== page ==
Hospital Carabineros of Chile, Nunoa, Chile Email : firstname.lastname@example.org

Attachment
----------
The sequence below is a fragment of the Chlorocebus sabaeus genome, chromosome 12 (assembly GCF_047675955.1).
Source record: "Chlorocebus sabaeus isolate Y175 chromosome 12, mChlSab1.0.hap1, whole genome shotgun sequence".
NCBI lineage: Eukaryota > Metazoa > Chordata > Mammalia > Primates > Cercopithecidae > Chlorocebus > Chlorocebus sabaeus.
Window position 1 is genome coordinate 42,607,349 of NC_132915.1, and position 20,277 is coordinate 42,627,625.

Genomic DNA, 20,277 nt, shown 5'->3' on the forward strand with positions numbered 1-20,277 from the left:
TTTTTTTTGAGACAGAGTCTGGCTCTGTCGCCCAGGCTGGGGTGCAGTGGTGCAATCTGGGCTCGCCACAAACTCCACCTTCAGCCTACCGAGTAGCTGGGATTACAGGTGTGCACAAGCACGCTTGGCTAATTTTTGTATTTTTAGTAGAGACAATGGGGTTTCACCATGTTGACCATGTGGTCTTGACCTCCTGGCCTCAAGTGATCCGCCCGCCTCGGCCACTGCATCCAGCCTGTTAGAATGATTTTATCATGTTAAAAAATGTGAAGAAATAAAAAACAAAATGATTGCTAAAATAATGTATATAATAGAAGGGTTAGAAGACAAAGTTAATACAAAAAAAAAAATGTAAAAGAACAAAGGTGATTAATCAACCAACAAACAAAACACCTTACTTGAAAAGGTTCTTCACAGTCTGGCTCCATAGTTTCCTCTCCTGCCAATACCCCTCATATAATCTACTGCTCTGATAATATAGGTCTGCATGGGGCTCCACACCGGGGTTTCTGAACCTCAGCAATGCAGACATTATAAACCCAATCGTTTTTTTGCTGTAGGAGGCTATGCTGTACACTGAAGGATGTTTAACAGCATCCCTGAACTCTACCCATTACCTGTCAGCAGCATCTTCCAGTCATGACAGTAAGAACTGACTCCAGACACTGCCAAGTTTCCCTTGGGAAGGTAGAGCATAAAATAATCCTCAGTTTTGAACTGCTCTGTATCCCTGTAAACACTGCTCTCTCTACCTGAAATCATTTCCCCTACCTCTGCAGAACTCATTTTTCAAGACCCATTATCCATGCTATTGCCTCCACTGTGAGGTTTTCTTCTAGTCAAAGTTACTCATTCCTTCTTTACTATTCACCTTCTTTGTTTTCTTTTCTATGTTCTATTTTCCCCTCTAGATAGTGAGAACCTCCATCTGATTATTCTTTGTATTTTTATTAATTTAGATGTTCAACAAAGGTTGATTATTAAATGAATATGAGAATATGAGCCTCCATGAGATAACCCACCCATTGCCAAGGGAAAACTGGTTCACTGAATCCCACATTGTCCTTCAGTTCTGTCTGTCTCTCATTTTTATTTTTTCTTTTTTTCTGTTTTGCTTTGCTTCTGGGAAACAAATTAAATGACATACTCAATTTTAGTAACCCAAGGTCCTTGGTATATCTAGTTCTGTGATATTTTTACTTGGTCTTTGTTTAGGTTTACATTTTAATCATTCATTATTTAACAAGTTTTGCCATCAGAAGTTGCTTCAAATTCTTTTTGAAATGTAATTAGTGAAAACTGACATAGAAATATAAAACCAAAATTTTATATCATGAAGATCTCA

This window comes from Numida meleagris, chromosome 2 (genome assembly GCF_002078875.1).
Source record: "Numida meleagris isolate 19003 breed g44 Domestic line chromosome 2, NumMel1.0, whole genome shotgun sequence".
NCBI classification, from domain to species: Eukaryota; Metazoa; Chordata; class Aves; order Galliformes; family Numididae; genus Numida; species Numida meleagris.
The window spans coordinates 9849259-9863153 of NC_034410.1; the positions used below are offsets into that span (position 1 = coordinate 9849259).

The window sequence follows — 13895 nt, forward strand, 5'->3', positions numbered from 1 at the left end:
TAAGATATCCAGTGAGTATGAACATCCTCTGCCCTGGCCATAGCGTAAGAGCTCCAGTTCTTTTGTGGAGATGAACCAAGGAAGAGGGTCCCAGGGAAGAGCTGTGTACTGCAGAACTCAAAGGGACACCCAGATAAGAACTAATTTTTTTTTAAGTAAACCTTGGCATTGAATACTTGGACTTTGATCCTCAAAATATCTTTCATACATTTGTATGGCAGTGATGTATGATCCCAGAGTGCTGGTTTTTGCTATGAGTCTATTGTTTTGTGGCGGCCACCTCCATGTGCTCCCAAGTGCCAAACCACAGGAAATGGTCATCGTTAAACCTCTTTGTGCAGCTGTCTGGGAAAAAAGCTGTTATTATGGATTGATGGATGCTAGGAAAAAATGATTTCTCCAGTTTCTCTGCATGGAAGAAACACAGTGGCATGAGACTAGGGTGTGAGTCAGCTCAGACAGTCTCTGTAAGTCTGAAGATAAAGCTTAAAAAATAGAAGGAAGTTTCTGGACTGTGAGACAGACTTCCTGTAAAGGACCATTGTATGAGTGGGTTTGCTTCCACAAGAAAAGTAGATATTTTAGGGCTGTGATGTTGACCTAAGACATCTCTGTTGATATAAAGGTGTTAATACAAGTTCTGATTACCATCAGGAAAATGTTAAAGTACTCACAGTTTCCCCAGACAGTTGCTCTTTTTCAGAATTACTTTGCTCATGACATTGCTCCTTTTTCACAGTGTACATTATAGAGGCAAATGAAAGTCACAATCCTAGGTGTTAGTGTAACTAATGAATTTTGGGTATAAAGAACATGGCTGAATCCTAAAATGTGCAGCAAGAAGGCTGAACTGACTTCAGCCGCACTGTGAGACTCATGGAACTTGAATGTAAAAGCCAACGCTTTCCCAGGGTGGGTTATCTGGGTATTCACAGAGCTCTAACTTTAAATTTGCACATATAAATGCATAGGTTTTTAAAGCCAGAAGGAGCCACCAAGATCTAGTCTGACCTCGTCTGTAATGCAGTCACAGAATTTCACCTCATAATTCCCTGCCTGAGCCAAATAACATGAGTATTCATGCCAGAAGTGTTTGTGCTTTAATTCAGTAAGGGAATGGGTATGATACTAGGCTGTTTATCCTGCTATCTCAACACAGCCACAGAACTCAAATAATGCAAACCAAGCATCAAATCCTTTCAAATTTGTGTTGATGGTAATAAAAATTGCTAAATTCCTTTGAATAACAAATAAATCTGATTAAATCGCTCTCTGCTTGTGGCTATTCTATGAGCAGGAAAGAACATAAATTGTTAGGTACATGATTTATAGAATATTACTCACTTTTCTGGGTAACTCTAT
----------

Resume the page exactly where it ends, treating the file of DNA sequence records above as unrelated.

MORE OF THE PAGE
Background: Sequential use of circulating prostate cell (CPC) detection has been reported to potentially decrease the number of unnecessary prostate biopsies in men suspected of prostate cancer. In order to determine the real world effectiveness of the test, we present a prospective study of men referred to two hospitals from primary care physicians, one using CPC detection to determine the necessity of prostate biopsy the other not doing so. Materials and Methods: Men with a suspicion of prostate cancer because of elevated PSA >4.0ng/ml or abnormal DRE were referred to Hospitals A or B. In Hospital A all underwent 12 core TRUS biopsy, in Hospital B only men CPC (), with mononuclear cells obtained by differential gel centrifugation identified using double immunomarking with antiPSA and antiP504S, were recommended to undergo TRUS biopsy. Biopsies were classifed as cancer or nocancer. Diagnostic yields were calculated, including the number of posible biopsies that could be avoided and the number of clinically significant cancers that would be missed. Results: Totals of 649 men attended Hospital A, and 552 men attended Hospital B; there were no significant differences in age or serum PSA levels. In Hospital A, 228 (35.1%) men had prostate cancer detected, CPC detection had a sensitivity of 80.7%, a specificity of 88.6%, and a negative predictive value of 89.5%. Some 39/44 men CPC negative with a positive biopsy had low grade small volume tumors. In Hospital B, 316 (57.2%) underwent biopsy. There were no significant differences between populations in terms of CPC and biopsy results. The reduction in the number of biopsies was 40%. Conclusions: The use of sequential CPC testing in the real world gives a clear decision structure for patient management and can reduce the number of biopsies considerably.